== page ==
Defeated Sanity’s Chapters of Repugnance (2010), once advertised via CD sticker as “the most brutal album of all time,” owes its heaviness in part to the insane vocals of California Death Metal vocalist AJ Magana. In this excerpt we asked the band how they got hooked up with AJ to record the album and perform a select few shows.
Josef: Someone asked, “How did you guys convince AJ to do the Chapters of Repugnance album?”
Lille: So the story is, between Christian, my dad and I, we watched Disgorge in Ohio with AJ at one point. And whoever knows that video knows what AJ brings to the table. I just remember the phrase back then was, “The best death metal frontman of all time.” So between the three of us, I don’t know, it was just a thing, and we were like, “that guy is just – that’s just crazy.” it’s just like, “That’s kind of what we need.” And then, funny enough Josh says he religiously watched that video as well.
Josh: Oh yeah, it’s a classic video.
Lille: So the link was, of course, as so many [other] times, Derek Boyer. I got a hold of him via email, like: “Hey, do you know what AJ is doing at the moment because we’re looking for a vocalist.” And Derek actually says – Derek and AJ, they seem to me like they’re like a clique of two or something. They have this mindset – two peas in a pod – they have this mindset about music; musical perfection is just really important to them. I just felt like I’m the same, just on a different part of the planet. Derek just said, “Hey, he would love your drumming, I’ll put you too in contact.” And then I sent him the promo 2007.
I remember he was like, “Yeah this stuff’s good but I’ll make it better.” I was like, “Yeah, I believe that.” But I guess basically he was into it – I think he liked just like the intricacy…
That Deprecated EP, I saw like they were greeting their influences, and it was like Cynic, Immolation, Suffocation, Gorguts. It looks like we have the same roots, so I guess [that’s why we] just got along right away. And me also being a huge Deprecated fan too. I guess it was kind of reciprocal.
Then he came over [to Germany] and we had like a week to get down the vocal patterns. Most of the lyrics I had already written; he added a few words here and there. Most of the vocal patterns were already done, And that was just basically AJ and I in a room, working on that stuff. It was pretty amazing, he came out of the airport, I picked him up, and I’m like, “Okay, this guy wants to rest now, probably.” And he was like, “So where can I get a red bull? Let’s start working right now.” And we’re like, “Yes!” That’s my kind of guy.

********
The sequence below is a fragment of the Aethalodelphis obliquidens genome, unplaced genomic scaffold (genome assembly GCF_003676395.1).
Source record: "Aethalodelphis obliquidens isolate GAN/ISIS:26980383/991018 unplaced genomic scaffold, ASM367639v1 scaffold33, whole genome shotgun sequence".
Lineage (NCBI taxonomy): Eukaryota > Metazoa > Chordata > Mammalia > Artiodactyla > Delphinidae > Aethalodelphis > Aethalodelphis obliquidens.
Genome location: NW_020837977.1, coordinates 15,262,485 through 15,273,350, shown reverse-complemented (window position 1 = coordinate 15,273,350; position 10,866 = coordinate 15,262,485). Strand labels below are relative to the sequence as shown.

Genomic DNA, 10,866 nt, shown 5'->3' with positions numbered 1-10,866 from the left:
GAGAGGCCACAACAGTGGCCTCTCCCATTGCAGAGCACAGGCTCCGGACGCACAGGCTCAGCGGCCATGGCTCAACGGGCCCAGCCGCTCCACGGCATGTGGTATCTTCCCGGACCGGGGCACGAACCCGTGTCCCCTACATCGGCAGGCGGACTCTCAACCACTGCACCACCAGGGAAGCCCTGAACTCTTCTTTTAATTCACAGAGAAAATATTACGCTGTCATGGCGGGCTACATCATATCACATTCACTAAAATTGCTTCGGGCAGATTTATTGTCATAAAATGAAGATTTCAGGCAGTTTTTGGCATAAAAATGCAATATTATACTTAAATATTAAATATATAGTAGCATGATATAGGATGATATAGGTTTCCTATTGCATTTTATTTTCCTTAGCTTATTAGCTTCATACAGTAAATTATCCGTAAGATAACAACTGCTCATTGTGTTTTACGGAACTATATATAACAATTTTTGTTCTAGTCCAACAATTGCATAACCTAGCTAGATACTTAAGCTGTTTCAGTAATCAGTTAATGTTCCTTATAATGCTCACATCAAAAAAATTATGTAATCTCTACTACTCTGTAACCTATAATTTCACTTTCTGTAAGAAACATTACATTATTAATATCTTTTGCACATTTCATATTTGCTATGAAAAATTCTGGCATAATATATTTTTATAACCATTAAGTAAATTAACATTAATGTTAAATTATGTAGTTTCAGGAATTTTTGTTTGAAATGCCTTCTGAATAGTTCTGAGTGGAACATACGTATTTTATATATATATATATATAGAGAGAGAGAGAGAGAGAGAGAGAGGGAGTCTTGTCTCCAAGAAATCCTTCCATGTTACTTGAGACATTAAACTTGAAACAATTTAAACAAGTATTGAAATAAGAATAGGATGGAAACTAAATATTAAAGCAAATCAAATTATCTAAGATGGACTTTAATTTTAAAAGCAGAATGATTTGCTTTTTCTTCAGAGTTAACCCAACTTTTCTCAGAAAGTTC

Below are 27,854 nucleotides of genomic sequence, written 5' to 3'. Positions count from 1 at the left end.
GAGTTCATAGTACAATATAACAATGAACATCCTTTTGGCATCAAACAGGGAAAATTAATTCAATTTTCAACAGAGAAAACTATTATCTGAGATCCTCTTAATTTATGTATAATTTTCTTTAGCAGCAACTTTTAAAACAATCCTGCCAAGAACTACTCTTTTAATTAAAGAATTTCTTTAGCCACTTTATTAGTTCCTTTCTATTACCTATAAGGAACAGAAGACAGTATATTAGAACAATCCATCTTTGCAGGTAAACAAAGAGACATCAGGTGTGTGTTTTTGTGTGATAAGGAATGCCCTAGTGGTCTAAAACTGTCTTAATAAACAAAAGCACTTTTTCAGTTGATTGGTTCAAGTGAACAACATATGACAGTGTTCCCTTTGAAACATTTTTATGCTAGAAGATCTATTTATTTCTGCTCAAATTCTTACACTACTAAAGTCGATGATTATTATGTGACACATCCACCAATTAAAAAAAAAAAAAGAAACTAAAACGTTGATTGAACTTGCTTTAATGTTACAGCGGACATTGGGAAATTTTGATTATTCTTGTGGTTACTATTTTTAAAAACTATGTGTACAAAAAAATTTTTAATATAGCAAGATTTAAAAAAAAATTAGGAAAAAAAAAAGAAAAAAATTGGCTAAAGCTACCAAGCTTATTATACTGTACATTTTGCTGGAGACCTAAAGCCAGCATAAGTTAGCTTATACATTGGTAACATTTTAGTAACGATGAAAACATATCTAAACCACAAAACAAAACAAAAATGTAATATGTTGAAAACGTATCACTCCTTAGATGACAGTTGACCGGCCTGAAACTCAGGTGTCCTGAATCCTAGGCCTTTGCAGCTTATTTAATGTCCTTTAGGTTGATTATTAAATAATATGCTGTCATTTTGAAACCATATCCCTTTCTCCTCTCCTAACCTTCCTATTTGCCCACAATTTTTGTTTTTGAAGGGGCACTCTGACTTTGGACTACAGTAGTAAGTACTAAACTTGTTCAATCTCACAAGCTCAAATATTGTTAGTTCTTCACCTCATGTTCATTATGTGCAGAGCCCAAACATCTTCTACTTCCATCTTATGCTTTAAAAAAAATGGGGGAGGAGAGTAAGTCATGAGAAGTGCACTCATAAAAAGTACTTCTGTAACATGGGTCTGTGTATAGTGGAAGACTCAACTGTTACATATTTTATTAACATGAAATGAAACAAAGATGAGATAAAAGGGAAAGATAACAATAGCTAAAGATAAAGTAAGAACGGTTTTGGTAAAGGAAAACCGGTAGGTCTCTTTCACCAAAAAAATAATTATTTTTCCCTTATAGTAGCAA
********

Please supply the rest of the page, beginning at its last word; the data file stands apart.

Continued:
So I remember, back then when we had the room right above the rehearsal room, we had the demos on cassette tape, from the Tascam. And we’re going over them, and he was basically shaping, perfecting his vocal lines. I remember, of course, we had a few places to fill for vocal lines, so he filled them in. He basically came over a week before we went into the studio. So he didn’t just come over to practice but it was like, “Okay, we have one week’s time.” And then we got studio time booked, so we really made that happen and then came out of the studio and went straight on stage and played everything live. Yeah that was crazy…
Josef: The album you made with him, Chapters, I remember seeing it in stores and it had the promo sticker on it, like: “the most brutal album of all time” which is true! And the style is a little different than Psalms, just the way that album starts and like just throws you into like the jazz and then the blasts like almost right away. But Chapters has that really long build up and it’s much more of a dramatic kind of statement with like a long intro. I just listened to you and Jacob talk about jamming drums and bass while writing the album. How did you guys engineer that album and get that guitar tone?
Jacob: So when AJ arrived we were just done with tracking drums, guitar, and bass. We did it all in an old studio that I used to rent out in Berlin. I was engineering it, and Wolfgang wasn’t around anymore for that. So for the first time it was all Christian. I think he still used that – it was a little tri-metal pedal. On Psalms he had the Zoom multi effect, like a three button push or whatever, then for that one it was just a little solid state – just a little gain, a distortion pedal, that was really hard to find too. And it had some like dings and dongs and wasn’t like sometimes the the knobs would be like scratching – once you had it all set you couldn’t touch it. But it delivered that sound, that just ultra scooped, brutal death metal, like endless sustain kind of sound. And that’s what we recorded with – that through a JCM2000 amp. That’s how we recorded the guitar. And then when AJ came we were just done with that and we just had a few days to to get his vocals tracked.
We did one show with him: we went straight to Mountains of Death Open Air in Switzerland, which is an epic festival. Used to be – not around anymore unfortunately. And that was not just the first show with him, but the first show playing all of Chapters, basically in one go. It was a pretty epic experience for us, just to play with this new dude, all new songs, and just trying to have the faith that we can do it without really having done it before.